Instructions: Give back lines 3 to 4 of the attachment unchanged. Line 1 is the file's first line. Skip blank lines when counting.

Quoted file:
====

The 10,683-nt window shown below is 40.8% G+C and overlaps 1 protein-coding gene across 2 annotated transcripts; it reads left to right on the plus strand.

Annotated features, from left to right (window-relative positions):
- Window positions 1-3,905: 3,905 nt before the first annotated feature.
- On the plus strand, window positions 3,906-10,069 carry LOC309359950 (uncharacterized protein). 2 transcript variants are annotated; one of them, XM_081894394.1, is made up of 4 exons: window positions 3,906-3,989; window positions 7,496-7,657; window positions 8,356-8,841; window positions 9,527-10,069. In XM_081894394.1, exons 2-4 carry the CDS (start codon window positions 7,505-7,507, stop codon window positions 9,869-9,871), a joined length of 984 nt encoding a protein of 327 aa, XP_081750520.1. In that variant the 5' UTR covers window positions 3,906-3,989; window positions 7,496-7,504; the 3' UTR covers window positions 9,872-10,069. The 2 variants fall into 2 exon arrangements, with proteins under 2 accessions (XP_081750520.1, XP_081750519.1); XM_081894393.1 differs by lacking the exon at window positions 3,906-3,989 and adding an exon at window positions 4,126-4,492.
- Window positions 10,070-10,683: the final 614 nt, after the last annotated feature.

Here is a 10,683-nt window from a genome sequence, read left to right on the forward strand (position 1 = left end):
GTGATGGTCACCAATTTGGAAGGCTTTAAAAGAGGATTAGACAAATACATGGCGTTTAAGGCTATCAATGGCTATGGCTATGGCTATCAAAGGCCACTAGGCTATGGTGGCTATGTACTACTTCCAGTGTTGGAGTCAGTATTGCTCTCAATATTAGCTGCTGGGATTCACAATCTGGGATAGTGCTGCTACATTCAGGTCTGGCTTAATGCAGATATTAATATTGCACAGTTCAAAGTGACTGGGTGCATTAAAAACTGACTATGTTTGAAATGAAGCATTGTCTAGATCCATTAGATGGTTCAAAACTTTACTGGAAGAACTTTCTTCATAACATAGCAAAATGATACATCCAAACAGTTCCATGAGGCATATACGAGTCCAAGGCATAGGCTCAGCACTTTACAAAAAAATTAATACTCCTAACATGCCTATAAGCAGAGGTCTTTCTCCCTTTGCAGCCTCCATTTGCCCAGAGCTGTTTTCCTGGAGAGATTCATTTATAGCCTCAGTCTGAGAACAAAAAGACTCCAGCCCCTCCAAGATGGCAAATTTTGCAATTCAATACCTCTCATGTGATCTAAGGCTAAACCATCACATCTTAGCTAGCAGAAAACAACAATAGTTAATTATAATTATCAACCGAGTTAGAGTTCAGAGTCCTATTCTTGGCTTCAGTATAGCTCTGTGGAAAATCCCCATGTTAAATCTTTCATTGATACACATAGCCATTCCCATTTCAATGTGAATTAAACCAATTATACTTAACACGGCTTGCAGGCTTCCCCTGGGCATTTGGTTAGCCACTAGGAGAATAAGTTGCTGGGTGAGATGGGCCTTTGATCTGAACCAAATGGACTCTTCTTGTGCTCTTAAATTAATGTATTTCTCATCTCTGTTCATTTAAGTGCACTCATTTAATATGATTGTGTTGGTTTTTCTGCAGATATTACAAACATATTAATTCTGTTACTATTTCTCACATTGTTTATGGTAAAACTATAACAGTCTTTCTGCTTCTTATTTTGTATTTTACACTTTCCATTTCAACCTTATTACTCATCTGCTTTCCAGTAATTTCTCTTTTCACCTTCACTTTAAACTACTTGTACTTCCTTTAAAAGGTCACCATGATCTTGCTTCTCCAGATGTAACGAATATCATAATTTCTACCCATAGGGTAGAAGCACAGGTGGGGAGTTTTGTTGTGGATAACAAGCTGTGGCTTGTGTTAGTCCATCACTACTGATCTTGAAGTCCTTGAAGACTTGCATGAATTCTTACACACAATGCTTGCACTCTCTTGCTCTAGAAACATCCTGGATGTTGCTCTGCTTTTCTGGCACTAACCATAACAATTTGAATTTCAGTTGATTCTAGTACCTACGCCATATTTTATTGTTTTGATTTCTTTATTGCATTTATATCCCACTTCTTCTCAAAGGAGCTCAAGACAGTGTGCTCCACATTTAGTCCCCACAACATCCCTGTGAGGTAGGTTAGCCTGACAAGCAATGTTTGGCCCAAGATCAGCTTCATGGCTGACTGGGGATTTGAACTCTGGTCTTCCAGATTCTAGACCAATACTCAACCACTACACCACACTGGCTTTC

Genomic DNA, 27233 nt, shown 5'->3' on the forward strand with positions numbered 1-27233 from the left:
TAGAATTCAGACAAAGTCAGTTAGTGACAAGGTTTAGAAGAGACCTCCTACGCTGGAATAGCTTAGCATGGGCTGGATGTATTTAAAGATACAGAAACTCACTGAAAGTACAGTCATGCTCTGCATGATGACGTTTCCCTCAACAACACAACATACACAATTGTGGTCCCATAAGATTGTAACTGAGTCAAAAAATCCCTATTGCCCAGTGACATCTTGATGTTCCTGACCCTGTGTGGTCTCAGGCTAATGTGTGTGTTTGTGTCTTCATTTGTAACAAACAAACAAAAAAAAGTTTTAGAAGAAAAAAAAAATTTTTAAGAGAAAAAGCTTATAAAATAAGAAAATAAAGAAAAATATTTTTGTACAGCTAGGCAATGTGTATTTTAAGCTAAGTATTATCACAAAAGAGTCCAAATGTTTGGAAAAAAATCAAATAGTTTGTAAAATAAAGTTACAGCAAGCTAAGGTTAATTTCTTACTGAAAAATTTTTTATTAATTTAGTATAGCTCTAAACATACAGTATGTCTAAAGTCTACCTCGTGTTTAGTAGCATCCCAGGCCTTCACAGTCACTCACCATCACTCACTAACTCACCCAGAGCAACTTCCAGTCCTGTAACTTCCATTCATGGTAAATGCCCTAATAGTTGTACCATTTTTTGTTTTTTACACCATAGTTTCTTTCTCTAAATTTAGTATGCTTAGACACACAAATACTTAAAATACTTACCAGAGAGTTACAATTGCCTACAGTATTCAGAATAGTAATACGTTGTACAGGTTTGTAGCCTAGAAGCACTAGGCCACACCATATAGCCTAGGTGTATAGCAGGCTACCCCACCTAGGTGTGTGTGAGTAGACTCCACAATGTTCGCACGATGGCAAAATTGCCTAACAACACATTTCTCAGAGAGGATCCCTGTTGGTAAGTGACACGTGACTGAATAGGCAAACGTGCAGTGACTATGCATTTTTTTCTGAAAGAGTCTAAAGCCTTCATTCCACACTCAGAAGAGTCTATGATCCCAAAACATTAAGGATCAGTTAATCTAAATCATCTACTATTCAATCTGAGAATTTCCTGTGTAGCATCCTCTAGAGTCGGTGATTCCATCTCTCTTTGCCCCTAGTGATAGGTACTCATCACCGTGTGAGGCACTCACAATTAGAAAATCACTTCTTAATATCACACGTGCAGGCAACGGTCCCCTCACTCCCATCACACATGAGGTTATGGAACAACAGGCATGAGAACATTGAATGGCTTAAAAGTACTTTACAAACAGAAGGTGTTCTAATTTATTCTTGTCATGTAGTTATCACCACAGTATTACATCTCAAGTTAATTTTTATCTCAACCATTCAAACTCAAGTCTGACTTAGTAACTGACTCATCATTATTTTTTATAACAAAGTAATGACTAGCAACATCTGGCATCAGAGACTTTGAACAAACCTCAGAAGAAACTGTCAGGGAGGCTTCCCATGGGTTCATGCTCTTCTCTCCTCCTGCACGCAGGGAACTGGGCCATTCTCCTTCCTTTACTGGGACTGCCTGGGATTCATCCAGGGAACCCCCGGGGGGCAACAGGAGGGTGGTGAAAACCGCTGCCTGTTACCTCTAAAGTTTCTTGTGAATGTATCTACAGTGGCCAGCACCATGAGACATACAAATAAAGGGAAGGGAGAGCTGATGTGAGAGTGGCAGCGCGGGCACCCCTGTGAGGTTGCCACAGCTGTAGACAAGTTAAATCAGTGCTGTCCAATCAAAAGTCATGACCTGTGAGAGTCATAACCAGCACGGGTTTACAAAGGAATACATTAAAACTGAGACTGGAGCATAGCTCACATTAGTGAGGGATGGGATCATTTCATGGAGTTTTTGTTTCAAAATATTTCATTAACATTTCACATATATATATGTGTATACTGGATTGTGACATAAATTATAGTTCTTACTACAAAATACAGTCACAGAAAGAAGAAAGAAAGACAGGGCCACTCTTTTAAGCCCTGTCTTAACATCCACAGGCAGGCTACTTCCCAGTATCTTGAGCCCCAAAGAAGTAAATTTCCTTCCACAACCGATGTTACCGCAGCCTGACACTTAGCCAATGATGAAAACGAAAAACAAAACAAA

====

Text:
- Window positions 1-3,905: 3,905 nt before the first annotated feature.
- On the plus strand, window positions 3,906-10,069 carry LOC309359950 (uncharacterized protein). 2 transcript variants are annotated; one of them, XM_081894394.1, is made up of 4 exons: window positions 3,906-3,989; window positions 7,496-7,657; window positions 8,356-8,841; window positions 9,527-10,069. In XM_081894394.1, exons 2-4 carry the CDS (start codon window positions 7,505-7,507, stop codon window positions 9,869-9,871), a joined length of 984 nt encoding a protein of 327 aa, XP_081750520.1. In that variant the 5' UTR covers window positions 3,906-3,989; window positions 7,496-7,504; the 3' UTR covers window positions 9,872-10,069. The 2 variants fall into 2 exon arrangements, with proteins under 2 accessions (XP_081750520.1, XP_081750519.1); XM_081894393.1 differs by lacking the exon at window positions 3,906-3,989 and adding an exon at window positions 4,126-4,492.